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A place to share stories, pictures, videos that reflect our relationship with one another and Jesus. This blog and our group amigosdaievy@yahoogroups.com (Igreja Evangelica da Vila Yara) are tools to make our relationship strong even if we are in different countries like Brazil, China, Canada, Portugal, USA, etc OS ANUNCIOS QUE APARECEM AQUI NAO SAO DE NOSSA AUTORIA OU RESPONSABILIDADE SAO COLOCADOS PELA GOOGLE

Monday, March 27, 2006

visita ao brasil e outras cositas

oi mocada,

soh pra registrar que nossa passagem relampago pelo brasil foi bem legal...casamento na minha familia...

foi bom tambem dar uma passadinha rapida pela ievy no domingo

eu nao pode prosear mais porque tinha um projeto pra entregar na segunda e tambem tinha uma prova...


Sunday, March 12, 2006

Um texto sobre o Brasil que saiu na Economist

oi pessoal, coloco aqui um texto que saiu sobre o brasil na revista economist.

e' bom pra quem quiser praticar o ingles...com um bom dicionario do lado e paciencia, mesmo uma pessoa que nao tem muita base, consegue entender...

History in brief
Jun 29th 2005
From Economist.com

Pedro Cabral, a Portuguese explorer, discovered Brazil and its large but scattered native population in 1500. Initial Portuguese settlements there were small, but the beginning of profitable sugar growing brought more European migrants, as well as slavery. The first slaves were captured Indians (those who had not fallen to European diseases), but beginning in the mid-16th century Africans were brought in large numbers. Settlers mostly stayed near the coast, farmed sugar or traded, and considered themselves Portuguese, though a rebellion against a Dutch encroachment in 1630-1654 helped spark Brazilian nationalism.

The discovery of gold in modern-day Minas Gerais in 1695 sharply increased immigration, and began a shift in population and importance from the sugar-growing northeast to the southeast, with Rio de Janeiro taking over as capital (from Salvador) in 1763. Brazil’s trade was tied almost exclusively to Portugal in a mercantilist relationship.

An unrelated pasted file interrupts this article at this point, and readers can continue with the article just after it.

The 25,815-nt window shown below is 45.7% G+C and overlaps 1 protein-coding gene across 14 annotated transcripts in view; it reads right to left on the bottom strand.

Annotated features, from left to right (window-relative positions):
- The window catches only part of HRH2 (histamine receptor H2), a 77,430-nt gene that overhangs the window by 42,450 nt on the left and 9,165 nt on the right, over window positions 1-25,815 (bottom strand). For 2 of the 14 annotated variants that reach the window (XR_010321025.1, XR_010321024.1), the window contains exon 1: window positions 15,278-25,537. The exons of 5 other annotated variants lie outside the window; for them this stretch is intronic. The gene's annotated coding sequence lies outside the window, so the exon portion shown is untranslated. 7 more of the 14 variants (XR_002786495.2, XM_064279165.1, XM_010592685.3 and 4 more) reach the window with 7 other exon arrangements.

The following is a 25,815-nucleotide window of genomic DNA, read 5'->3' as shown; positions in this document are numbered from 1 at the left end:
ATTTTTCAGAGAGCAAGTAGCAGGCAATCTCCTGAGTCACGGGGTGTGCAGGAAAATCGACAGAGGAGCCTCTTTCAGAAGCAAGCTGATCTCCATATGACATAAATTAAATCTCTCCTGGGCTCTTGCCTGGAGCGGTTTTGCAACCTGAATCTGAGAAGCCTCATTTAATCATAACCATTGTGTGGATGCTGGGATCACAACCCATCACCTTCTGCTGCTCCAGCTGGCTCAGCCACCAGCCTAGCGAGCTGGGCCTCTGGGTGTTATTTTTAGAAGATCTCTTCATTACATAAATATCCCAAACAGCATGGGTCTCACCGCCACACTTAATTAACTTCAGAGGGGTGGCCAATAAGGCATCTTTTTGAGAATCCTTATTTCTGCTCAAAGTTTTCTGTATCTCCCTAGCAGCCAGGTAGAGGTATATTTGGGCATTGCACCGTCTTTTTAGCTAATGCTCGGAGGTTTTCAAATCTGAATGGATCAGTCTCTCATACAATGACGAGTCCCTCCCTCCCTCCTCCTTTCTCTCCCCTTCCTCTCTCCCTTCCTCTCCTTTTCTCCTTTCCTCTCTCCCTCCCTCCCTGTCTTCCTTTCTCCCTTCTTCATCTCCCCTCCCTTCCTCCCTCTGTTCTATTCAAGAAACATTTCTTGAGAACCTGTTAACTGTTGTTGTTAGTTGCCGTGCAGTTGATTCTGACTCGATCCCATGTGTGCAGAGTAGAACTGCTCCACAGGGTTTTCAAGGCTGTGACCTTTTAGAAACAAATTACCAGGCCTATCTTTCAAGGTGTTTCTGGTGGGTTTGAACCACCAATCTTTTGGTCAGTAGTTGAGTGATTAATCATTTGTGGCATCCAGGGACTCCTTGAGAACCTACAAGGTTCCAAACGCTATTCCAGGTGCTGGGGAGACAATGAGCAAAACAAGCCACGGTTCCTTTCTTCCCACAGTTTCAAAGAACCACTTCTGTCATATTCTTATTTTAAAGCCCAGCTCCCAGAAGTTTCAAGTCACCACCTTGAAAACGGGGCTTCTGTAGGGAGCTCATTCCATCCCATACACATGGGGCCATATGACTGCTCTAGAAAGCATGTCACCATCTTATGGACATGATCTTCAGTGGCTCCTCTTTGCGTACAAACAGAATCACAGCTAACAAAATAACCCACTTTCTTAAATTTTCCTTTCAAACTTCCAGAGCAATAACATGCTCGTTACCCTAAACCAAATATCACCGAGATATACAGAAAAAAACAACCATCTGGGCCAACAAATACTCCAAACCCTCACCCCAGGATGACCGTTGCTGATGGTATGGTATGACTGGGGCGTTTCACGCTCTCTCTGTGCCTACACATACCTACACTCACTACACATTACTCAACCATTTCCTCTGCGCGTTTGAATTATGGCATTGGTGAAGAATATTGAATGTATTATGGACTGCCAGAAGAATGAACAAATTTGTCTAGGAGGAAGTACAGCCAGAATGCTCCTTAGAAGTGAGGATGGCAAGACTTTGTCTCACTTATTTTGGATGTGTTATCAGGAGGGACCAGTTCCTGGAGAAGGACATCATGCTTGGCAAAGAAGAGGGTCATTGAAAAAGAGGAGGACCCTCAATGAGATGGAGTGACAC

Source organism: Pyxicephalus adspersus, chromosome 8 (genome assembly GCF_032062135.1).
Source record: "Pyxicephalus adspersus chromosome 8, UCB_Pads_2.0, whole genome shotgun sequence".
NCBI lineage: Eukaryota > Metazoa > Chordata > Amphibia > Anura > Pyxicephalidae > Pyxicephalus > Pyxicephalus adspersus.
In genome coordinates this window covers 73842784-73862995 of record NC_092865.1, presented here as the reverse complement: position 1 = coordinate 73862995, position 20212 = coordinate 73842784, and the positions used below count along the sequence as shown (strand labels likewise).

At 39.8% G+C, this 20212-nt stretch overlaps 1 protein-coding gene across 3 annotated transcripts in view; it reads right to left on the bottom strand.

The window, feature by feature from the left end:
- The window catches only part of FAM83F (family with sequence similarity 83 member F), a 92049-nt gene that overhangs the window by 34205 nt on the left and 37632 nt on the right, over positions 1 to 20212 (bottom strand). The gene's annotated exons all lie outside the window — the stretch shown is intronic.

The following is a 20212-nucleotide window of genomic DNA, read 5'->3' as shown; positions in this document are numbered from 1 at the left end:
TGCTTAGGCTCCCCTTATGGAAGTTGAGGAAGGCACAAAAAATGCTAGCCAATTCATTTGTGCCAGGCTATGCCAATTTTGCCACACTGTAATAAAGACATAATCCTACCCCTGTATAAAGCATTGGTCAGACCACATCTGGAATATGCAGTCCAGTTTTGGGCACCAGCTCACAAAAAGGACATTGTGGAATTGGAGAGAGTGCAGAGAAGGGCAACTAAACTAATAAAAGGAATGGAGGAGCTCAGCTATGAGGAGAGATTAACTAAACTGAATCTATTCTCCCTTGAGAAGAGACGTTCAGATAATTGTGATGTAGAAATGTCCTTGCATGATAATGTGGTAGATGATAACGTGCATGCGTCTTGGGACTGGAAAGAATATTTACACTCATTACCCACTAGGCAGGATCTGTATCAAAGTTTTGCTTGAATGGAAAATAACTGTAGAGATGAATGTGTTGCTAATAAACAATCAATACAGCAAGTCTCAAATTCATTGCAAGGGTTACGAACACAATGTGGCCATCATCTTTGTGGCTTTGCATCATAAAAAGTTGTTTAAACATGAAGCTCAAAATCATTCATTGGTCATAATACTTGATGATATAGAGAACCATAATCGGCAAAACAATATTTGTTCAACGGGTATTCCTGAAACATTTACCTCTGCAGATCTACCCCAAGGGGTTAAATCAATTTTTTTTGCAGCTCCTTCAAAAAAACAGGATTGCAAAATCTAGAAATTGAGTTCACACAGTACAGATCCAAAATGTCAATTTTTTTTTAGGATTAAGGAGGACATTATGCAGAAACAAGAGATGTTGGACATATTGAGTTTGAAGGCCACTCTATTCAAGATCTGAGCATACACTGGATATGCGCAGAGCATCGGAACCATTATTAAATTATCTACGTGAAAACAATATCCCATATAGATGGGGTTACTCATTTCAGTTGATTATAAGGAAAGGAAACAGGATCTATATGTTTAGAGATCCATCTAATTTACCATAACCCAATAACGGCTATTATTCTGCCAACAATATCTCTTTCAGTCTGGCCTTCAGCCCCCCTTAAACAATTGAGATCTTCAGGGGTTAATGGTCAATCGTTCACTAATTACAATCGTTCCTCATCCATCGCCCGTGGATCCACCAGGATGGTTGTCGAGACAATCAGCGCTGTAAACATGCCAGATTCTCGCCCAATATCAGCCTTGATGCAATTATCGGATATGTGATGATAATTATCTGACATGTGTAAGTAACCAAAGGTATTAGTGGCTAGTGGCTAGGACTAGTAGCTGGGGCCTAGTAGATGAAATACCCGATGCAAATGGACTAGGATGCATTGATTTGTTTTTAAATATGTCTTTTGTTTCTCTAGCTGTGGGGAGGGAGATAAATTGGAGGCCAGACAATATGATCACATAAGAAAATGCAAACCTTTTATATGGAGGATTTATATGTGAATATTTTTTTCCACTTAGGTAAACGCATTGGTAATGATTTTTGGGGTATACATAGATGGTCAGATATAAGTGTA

When Napoleon invaded Portugal in 1807, the prince regent (later King João VI) moved the court to Rio, and in 1815 he declared a united kingdom including Brazil and Portugal. In 1821 João returned to Lisbon, leaving his son Dom Pedro in Brazil. When commanded to return in 1822, Pedro refused, declared Brazil’s independence, and soon became Brazil’s first emperor.

Pedro’s distaste for constitutionalism (and excessive interest in Portuguese politics) led to his deposition in 1831. After a turbulent ten-year regency, Pedro II, Dom Pedro’s son, took the throne. He improved infrastructure, fought a bloody but successful war with Paraguay, and was generally popular. During his reign coffee began to replace sugar as Brazil’s export mainstay, and a movement against slavery finally triumphed with its abolition in 1888. But the urban merchant class and military officers, resentful of the old order and the landed elite, forced Pedro II’s abdication in a bloodless coup in 1889, making Brazil a republic.

Brazil supported the allies against Germany in the first world war, but military unrest followed again in the 1920s. Getúlio Vargas assumed power in a coup in 1930, governing as an autocrat, moderniser and centraliser until 1945, and once again as an elected president from 1950 to 1954. With the restoration of democracy the post-war period was a hopeful time, symbolised by president Juscelino Kubitchek’s building of a new capital at Brasilia, inaugurated in 1960. But the era also saw the beginning of a chronic struggle with inflation, and the military again seized power in 1964, bringing some economic stability but ruthlessly repressing dissent. Civilian rule resumed in 1985. The first elected president of the era, Fernando Collor, was a disaster, leaving office under corruption allegations in 1992. Electoral democracy has since stabilised.

Wednesday, March 08, 2006

Dia da Mulher - 8 de marco

Parabens a todas as mulheres.

Em todas os seus papeis...que Deus cuide sempre de voce

Seja como irma, como mae, como esposa, como namorada, como tia, como avo, como amiga

Que em tudo haja bencao e honra e fruto digno.

Deixo um video curto da madre teresa de calcuta que impactou muitas vidas...

Sunday, March 05, 2006

Direto de Curitiba para os amigos da Ievy

Mocada, foto do Telson e Luciana com o grupo Klin em Curitiba...entre eles, o Wilson.

Livros em Ingles

ola jayro, ana paula, lucas, davi, debora, isma, andre, hamilton, margarida, raquel, amigos da ievy,

recentemente o telson me pediu dicas de alguns livros em ingles...

aqui vai uma lista que aparece no site da nossa igreja nos eua.

eu li "Purpose Driven Life" (Uma vida de propositos) e gostei muito.

Aqui esta a lista:

Biographies: A Man of Faith
Hand of Providence

Children: Hope Rising

College: How to Stay Christian in College

Devotional: A Quiet Escape

Finances: Wealth To Last

Balancing Your Family, Faith & Work

Marriage: Boundaries In Marriage
The Five Love Languages
Marriage Under Fire

Men: Every Man's Battle
Wild at Heart

Parenting: The New Tolerance
How to Talk to Your Kids About Sexuality
She Said Yes
The New Strong Willed Child

Spiritual Growth:

Purpose Driven Life
The Divine Dance
The Power of Faithful Focus
Women: Every Woman's Battle

Youth Issues:

Armed and Dangerous
Every Young Woman's Battle
Every Young Man's Bat